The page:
7 things to know about President Trump’s State of the Union address

7 things to know about President Trump’s State of the Union address
An ABC poll reported that three out of four Americans watching the address approved of Trump's speech. This is what you need to know about President Donald Trump's State of the Union address. (Win McNamee/AFP/Getty Images)

President Donald Trump promised during his State of the Union address Tuesday to make America great again — for all Americans.

During an 80-minute address, Trump added, “This is our new American moment.”

“There has never been a better time to start living the American Dream,” he said. “So to every citizen watching at home tonight — no matter where you have been, or where you’ve come from — this is your time. If you work hard, if you believe in yourself, if you believe in America, then you can dream anything, you can be anything, and together, we can achieve absolutely anything.”

What were some of the night’s most-talked about moments?

  • Trump called for the U.S. detention facility at Guantanamo Bay to remain open.
  • While offering a path to citizenship for “Dreamers” — a plan which included several “pillars” — Trump maintained his position that “Americans are dreamers, too,” hammering home his “America First” agenda.
  • Trump hosted many emotionally charged guests, including U.S. student Otto Warmbier‘s tearful and broken parents, the parents of two teenage girls brutally killed by violent MS-13 gang members, Albuquerque Police Officer Ryan Holets, who adopted a drug addict’s unborn child, and weeping North Korean defector Ji Seong-ho, whose harrowing journey to freedom Trump called “a testament to the yearning of every human soul to live in freedom.”
  • Trump made a fervent call for bipartisanship among what many have perceived as divisive politics, stating that it’s lawmakers’ duties to effectively “deliver for the people,” noting “these are the people we were elected to serve.”
  • Trump also noted that bipartisanship is necessary to make effective infrastructure reform, and unveiled plans to push Congress to approve a minimum $1.5 trillion plan, which is significantly more than the $300 billion transportation bill that the GOP-led House passed and Trump predecessor Barack Obama signed. Conservative House Republicans heavily criticized the bill at the time.
  • Promising an overhaul to U.S. trade policy, Trump said that the “era of economic surrender is totally over” and noted that America’s future holds expectations that global trading relationships be fair and reciprocal to the U.S.
  • Trump delivered a hardline stance against U.S. threats such as North Korea and the Islamic State, and also discussed the “terrible” Iran nuclear deal.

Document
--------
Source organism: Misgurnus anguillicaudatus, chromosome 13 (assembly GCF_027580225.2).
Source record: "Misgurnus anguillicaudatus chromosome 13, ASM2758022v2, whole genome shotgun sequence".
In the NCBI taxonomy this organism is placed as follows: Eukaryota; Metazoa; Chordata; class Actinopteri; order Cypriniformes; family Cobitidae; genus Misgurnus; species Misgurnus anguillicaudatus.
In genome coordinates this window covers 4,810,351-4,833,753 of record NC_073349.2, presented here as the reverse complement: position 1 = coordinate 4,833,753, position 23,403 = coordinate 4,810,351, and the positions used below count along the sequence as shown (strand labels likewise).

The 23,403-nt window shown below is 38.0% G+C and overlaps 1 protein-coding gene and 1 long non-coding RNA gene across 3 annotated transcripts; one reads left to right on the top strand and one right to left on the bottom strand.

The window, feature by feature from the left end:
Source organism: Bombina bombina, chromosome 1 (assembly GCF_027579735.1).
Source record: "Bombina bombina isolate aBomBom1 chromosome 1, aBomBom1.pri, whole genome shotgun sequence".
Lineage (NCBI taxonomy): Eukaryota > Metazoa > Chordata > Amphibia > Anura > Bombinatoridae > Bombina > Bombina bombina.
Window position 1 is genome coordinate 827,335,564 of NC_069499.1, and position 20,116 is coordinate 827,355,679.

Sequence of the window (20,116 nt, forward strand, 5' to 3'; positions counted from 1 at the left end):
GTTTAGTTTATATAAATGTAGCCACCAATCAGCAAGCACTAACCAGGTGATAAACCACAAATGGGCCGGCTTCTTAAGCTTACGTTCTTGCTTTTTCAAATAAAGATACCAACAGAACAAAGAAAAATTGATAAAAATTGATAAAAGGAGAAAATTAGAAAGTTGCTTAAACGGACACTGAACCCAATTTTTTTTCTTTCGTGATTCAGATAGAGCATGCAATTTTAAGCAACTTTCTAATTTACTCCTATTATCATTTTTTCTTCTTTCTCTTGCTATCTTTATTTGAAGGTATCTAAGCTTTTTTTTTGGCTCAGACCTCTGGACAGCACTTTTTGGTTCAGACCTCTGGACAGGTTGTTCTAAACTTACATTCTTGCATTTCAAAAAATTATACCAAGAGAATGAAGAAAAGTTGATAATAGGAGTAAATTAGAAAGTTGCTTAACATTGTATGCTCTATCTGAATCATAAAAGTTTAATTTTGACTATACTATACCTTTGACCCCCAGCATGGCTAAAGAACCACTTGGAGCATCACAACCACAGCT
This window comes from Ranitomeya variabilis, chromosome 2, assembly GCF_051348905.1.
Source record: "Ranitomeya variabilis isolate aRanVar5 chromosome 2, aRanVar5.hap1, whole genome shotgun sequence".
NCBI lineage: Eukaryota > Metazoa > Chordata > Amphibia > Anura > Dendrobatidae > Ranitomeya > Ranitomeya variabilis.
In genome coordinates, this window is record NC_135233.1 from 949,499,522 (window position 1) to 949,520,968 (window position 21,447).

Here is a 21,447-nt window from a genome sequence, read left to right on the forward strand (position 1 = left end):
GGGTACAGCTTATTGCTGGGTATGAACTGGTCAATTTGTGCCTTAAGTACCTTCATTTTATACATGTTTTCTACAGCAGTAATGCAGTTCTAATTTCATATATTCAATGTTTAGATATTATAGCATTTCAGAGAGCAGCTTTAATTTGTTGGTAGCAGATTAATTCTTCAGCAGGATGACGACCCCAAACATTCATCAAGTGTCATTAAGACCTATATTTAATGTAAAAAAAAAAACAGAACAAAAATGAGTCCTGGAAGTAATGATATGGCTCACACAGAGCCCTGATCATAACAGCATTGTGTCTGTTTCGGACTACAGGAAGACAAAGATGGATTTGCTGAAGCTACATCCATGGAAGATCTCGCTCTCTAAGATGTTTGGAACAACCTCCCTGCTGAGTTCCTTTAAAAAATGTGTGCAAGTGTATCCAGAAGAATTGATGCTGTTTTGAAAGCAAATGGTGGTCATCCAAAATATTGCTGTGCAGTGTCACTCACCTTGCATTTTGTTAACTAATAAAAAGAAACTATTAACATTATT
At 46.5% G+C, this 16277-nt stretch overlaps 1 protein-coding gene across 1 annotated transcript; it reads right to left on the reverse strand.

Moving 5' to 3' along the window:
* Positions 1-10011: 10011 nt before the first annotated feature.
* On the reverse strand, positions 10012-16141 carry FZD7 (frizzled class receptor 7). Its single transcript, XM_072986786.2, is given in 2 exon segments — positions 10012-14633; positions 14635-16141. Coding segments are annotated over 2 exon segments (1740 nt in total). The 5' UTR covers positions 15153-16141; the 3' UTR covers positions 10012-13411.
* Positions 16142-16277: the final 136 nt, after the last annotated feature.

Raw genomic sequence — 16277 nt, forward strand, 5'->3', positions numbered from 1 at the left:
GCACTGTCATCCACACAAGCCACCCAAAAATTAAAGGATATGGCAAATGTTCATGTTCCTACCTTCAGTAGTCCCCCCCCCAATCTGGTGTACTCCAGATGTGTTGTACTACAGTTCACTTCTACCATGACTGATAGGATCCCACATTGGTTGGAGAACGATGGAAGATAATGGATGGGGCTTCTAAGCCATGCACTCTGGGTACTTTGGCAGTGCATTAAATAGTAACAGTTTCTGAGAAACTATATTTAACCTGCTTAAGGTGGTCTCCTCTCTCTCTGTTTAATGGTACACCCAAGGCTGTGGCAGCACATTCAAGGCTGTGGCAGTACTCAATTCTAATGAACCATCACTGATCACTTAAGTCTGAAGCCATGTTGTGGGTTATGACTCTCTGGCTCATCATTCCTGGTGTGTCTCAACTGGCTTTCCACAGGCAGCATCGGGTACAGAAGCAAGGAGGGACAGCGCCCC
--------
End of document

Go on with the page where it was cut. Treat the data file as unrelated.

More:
• Trump reaffirmed his declaration of victory against the Islamic State and said that a year after pledging to “extinguish ISIS,” the coalition to defeat the terror group “has liberated almost 100 percent of the territory once held by these killers in Iraq and Syria,” adding that the administration will continue their fight until ISIS is completely defeated.
    • Trump said that North Korea remains a nuclear threat to the U.S. and the world at large and that the administration is “waging a campaign of maximum pressure” to reduce those nuclear threats. “I will not repeat the mistakes of past administrations that got us into this dangerous position,” he added.
    • Turning to Iran, Trump said that “America stands with the people of Iran in their courageous struggle for freedom,” but noted that the administration is still vehemently opposed to the “terrible” Iranian nuclear deal, which he said has “fundamental flaws,” which he implored Congress to address.

What have others said about the speech?

A Tuesday ABC poll reported that three out of four Americans watching the address approved of Trump’s speech.

Despite ABC’s positive poll results, CNN reported that Trump’s address received the “least positive reaction in at least 20 years.”

The Washington Post called the address “divisive and misleading,” with the outlet’s editorial board writing that Trump’s words rang “hollow.”

Additionally, CNN’s Jake Tapper said that he visualized Trump “reaching out” to Democrats with one hand, but “holding up a fist” with the other.

The Los Angeles Times, for its part, wrote that Trump took “a softer tone” for his address, but delivered “the same awful message.”

But the president had his supporters, too. Fox News contributor Liz Peek said that Trump’s address delivered “more drama, passion and feel-good patriotism than his critics in Tinseltown delivered all year,” and The Washington Times even lauded the president’s path to citizenship for Dreamers as a “generous amnesty.”

Congressman Joseph P. Kennedy III (D-Mass.) offered the official Democratic response from Fall River, Massachusetts, and discussed the #MeToo movement, the wage gap, LGBT rights, and offered support to Dreamers in Spanish.

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